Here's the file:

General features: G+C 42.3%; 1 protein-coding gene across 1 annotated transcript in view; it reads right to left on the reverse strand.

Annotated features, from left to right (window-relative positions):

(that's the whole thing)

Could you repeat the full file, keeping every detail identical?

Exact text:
General features: G+C 42.3%; 1 protein-coding gene across 1 annotated transcript in view; it reads right to left on the reverse strand.

Annotated features, from left to right (window-relative positions):